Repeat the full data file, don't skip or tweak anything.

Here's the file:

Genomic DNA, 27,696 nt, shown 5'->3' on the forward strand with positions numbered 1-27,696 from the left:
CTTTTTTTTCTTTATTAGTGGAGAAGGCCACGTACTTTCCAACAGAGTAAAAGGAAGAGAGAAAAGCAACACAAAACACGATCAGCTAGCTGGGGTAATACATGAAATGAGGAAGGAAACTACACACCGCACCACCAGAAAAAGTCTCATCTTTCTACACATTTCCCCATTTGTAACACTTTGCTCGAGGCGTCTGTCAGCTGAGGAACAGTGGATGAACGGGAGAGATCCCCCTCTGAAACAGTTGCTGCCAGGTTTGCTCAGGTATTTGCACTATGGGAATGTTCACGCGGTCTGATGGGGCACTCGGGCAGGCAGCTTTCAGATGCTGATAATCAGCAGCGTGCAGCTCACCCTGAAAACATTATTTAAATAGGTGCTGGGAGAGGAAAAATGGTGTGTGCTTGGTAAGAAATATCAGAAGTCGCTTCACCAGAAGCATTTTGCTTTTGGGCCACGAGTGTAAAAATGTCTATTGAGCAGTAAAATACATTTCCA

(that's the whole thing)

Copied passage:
Genomic DNA, 27,696 nt, shown 5'->3' on the forward strand with positions numbered 1-27,696 from the left:
CTTTTTTTTCTTTATTAGTGGAGAAGGCCACGTACTTTCCAACAGAGTAAAAGGAAGAGAGAAAAGCAACACAAAACACGATCAGCTAGCTGGGGTAATACATGAAATGAGGAAGGAAACTACACACCGCACCACCAGAAAAAGTCTCATCTTTCTACACATTTCCCCATTTGTAACACTTTGCTCGAGGCGTCTGTCAGCTGAGGAACAGTGGATGAACGGGAGAGATCCCCCTCTGAAACAGTTGCTGCCAGGTTTGCTCAGGTATTTGCACTATGGGAATGTTCACGCGGTCTGATGGGGCACTCGGGCAGGCAGCTTTCAGATGCTGATAATCAGCAGCGTGCAGCTCACCCTGAAAACATTATTTAAATAGGTGCTGGGAGAGGAAAAATGGTGTGTGCTTGGTAAGAAATATCAGAAGTCGCTTCACCAGAAGCATTTTGCTTTTGGGCCACGAGTGTAAAAATGTCTATTGAGCAGTAAAATACATTTCCA